A Sweet Meeting on Mimouna Night
A Sweet Meeting on Mimouna Night
It is midnight after they get back to Miriam’s house. They share one last pancake.
“This reminds me of our Ramadan holiday,” Jasmine says. “We fast every day and have big meals at night. Maybe you will come to our Ramadan party?”
“Maybe I will.” Miriam turns to her mother. “Can we go to Jasmine’s Ramadan party sometime?”
“I am not sure.”
“We might not live in Morocco by then. We might be in Jerusalem.”
A Sweet Meeting on Mimouna Night captures the excitement children feel for holidays and traditions, their curiosity about different cultural practices and their nervousness about new friendships. American-turned-Israeli writer/translator Allison Ofanansky also captures a moment in time, one of the significant demographic shifts of the 20th century.
Mimouna is festive event celebrated wherever Sephardic Jews from Morocco, Tunisia, Libya, Egypt and other North African countries are dispersed around the world. It has subsequently been incorporated into many European Ashkenazi Jewish communities in Israel, Europe, North America and Australia. Jews left North African countries after the founding of Israel in 1948. The political influences at the time, followed by the Suez Crisis in 1956 and the 1967 Sinai War, prompted a near-complete exodus of North African Jews to Israel and from there to other countries.
The origin of Mimouna is disputed, but it, nevertheless, marks the end of Passover, the time when flour and leavened baking can be reintroduced into the home after eight days of eating unleavened matzah.
In A Sweet Meeting on Mimouna Night, little Miriam’s world expands as she discovers other cultures and a new friend right in her neighbourhood. She is looking forward to eating moufleta, a thin pancake smeared with jam, honey or butter, traditionally eaten after sundown on the last day of Passover. For the first time, her mother takes her to visit a Muslim friend to get flour for the treat. The unfamiliar home and the woman’s different customs make Miriam shy, and she is even more nervous about making friends with Jasmine, the woman’s daughter. But the girls are the same age and bond when Miriam’s missteps prompt their interaction. As the night and the party progress, Miriam begins to understand that hospitality means opening your heart and house to everyone, that sharing brings joy and enrichment. Her world is bigger.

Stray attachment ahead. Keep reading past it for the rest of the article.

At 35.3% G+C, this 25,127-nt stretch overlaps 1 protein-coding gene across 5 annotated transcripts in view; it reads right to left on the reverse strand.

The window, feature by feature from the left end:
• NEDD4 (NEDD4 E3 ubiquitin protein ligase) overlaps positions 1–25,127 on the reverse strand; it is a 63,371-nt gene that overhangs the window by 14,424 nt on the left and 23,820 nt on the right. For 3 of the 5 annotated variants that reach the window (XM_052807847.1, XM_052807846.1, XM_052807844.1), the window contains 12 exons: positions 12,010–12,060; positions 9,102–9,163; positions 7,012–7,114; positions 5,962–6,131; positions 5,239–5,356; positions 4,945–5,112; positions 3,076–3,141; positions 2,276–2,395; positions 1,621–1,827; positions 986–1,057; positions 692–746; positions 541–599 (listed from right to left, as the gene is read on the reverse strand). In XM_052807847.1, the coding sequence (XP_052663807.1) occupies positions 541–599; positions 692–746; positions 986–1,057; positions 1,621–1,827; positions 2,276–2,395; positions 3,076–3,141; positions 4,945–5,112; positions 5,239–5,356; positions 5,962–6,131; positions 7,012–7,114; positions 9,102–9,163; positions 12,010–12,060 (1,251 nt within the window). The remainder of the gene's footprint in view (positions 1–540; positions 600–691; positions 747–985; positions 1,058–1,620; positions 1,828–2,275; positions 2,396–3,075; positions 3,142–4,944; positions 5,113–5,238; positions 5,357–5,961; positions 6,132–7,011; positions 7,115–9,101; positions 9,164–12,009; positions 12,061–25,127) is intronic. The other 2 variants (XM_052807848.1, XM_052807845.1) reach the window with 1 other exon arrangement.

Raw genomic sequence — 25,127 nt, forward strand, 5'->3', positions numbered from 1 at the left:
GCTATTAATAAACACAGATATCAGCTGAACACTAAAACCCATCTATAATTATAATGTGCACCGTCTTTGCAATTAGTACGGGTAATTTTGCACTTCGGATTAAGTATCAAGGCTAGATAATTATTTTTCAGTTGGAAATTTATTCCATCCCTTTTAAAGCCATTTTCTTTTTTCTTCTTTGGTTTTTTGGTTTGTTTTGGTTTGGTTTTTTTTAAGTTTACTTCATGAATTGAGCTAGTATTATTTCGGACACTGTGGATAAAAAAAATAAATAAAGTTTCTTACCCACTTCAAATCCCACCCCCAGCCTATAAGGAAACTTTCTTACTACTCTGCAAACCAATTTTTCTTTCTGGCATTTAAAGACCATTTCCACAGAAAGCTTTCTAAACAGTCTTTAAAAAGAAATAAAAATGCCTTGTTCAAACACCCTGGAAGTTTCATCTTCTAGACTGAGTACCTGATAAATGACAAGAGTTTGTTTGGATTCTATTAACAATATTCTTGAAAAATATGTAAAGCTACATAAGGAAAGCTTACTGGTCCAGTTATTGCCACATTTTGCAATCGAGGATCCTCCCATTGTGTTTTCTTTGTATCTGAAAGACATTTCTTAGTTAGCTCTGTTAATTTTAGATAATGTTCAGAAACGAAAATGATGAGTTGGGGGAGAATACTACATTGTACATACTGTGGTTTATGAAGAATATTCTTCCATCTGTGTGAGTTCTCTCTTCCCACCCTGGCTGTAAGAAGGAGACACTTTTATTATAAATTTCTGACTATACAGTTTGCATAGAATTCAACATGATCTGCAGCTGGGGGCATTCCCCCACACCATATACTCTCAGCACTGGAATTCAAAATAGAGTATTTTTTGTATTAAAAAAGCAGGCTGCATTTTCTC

Miriam’s friendship with Jasmine is sealed, but Miriam is uncertain they can continue their relationship. Her family is set to leave Morocco covertly because of political tensions. About 250,000 Jews immigrated to Israel by 1967, bringing their holiday traditions with them. The final page shows Miriam’s family transformed - looking a little more Westernized on the ship passage to Israel. Today, one million Israelis can trace their roots to Morocco. After Russian Jews, Moroccan Jews form the second largest community in Israel.
The sweet illustrations by Israeli artist Rotem Teplow (The Eternal Soldier: The True Story of How a Dog Became a Civil War Hero, Two Bears: An Epic Journey of Hope) depict the beauty of the Moroccan neighbourhood and the magic of the night. The dark sky is a warm charcoal grey; the stars and the moon radiate swirls of white. The desert landscape and the cacti are shown in pastels, and soft green vines twist around iron arches. Miriam and Jasmine are slightly round, indicating their innocence. The interior of the houses are traditionally appointed in bright, but slightly muted colours. Teplow draws from different perspectives; the picture from above of both girls sleeping after a night of gorging themselves is endearing. She does a good job of showing the children’s transformation from shy and uncertain to happy and confident friends.
A Sweet Meeting on Mimouna Night will make a good gift for a child whose family has roots in North Africa and will make a good addition to a library collection where children can learn about other holidays and cultures. A recipe for moufleta is included at the end, something which both parents and teachers could use as teaching tools and as a reward for a story well-read or as a unit wrap up.
Harriet Zaidman is a children’s writer, a book reviewer and a freelancer living in Winnipeg, Manitoba.